No One Deserves To Deal With That

, , , , | Learning | May 23, 2021

I’m an American teaching in Mexico. I’m joking with a new teacher about how badly my digestive system reacted when I first arrived.

Me: “It took me about a month for my stomach to get used to things. I even ended up having to throw away a pair of underwear.”

Teacher: “You threw them away? Why didn’t you wash them?”

Me: “We don’t have a washing machine. Our cleaning woman does our clothes by hand.”

Teacher: “Why didn’t you ask her to wash them?”

Me: “That… might have been a bit much to ask.”

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This Teacher Is A Dark Spot On A Sunny Day

, , , , , | Learning | May 21, 2021

There’s an eclipse today and my entire class wants to see it. My maths teacher, however, is unwilling to let us out of class. Eventually, we stop begging permission and just rush out of class and start peering at the rapidly darkening sky.

We’re not the only ones; pretty much the entire school has crowded into the hallways and parade square to look at the sky.

Math Teacher: “All of you, back into class! What would [Principal] say if he saw you all?!”

My classmate then points down, into the parade square, where the principal is setting up the largest camera I’ve ever seen and pointing it into the sky, cheerfully and excitedly talking with some students.

Our math teacher lets out a scandalised sound of disbelief.

Math Teacher: “Disgraceful! The education system is going to the dogs!”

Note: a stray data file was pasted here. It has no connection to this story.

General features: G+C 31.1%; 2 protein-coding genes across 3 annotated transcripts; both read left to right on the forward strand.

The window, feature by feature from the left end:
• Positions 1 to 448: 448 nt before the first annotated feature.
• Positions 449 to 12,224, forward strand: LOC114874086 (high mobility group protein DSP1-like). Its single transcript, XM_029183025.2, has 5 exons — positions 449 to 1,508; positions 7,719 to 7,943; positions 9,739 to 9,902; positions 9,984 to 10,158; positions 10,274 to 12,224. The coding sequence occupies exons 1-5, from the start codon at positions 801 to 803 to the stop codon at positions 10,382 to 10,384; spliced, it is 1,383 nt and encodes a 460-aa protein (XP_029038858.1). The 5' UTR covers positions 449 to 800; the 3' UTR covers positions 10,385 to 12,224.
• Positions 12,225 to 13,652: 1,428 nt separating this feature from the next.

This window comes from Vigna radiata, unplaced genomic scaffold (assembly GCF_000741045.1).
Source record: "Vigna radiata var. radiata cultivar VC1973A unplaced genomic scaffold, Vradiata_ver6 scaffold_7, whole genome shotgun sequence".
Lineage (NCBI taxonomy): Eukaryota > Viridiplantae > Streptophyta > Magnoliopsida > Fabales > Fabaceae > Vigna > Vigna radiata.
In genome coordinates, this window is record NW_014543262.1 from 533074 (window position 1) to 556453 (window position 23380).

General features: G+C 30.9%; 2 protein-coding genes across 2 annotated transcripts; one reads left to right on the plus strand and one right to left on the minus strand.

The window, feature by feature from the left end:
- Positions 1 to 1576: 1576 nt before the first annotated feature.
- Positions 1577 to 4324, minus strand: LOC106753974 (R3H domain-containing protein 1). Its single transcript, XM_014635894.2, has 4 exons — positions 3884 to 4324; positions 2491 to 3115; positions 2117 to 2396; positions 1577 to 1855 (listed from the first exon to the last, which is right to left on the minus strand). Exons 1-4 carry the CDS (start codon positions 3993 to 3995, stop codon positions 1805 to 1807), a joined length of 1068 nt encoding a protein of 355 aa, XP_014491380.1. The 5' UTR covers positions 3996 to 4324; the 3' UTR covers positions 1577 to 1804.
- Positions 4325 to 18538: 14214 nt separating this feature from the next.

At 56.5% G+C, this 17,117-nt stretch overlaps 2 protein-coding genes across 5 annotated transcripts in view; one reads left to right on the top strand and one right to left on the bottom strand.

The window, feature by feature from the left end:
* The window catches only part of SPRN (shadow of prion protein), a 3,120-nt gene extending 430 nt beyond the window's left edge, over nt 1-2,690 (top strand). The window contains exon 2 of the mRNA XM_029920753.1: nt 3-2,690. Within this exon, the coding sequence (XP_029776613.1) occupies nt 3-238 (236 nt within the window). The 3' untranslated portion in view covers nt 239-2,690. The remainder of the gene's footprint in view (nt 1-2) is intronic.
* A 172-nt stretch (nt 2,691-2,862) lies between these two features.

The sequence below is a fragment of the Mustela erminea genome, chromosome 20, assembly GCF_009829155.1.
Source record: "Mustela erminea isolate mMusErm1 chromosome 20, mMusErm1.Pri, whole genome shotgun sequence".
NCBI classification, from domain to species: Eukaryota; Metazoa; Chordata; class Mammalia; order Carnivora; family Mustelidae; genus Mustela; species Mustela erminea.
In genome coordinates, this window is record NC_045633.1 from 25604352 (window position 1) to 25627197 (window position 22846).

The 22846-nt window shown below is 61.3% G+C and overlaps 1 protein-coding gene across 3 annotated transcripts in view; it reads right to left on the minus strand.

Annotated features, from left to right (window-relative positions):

She then stomped off, leaving us to watch the eclipse in peace. It was amazing, the first anyone in school had ever seen. 

The principal’s photos later wound up as part of the school song music video.

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Laptop Claptrap

, , , , | Learning | May 19, 2021

I was born deaf and have been nonspeaking my whole life. I was diagnosed with severe dyspraxia at four, which has affected my coordination and balance, and with autism at eight.

I have a classroom assistant who helps me communicate with my teacher and the other kids, and because I find writing so tiring and stressful, the school gives me a laptop to use. The laptop doesn’t belong to me and has my name on it along with a label saying, “Property of [School]”.

Sadly, there are some girls who feel it’s unfair that I have been given a laptop and they haven’t.

One afternoon, we’re all going to a hockey match to support our school. I walk to my locker with my classroom assistant and stow my laptop safely. After the match, I open my locker to remove my laptop… and it’s gone! I’m really upset and crying, and my poor classroom assistant can do nothing to cheer me up.

We go to the principal to explain. The next day, during assembly:

Principal: “I will allow the perpetrator to return the laptop to me, without punishment, by the end of school.”

The following day, no laptop. Two days go by, and still no laptop. I am suffering physically and mentally because of the stress. During the next assembly:

Principal: “I will be conducting locker searches if the laptop is not returned by the end of the day.”

Then, one of the teachers comes forward.

Teacher: “I saw a girl from [My Name]’s year giving something rectangular and thin to a boy at the bus stop.”

The girl in question was interviewed but denies it, even though three other girls admitted seeing her do it. I was losing all hope of ever being able to do schoolwork again, as the school wouldn’t replace the laptop until they were certain it wouldn’t be returned.

Then, the principal got a call from the father of a boy who went to one of the other local schools. He turned out to be the boyfriend of the girl the teacher had seen. He’d left the laptop sitting around his home, and his father saw it, didn’t recognise it, and saw my name and the school’s name on the bottom! The laptop was returned to the school and then to me.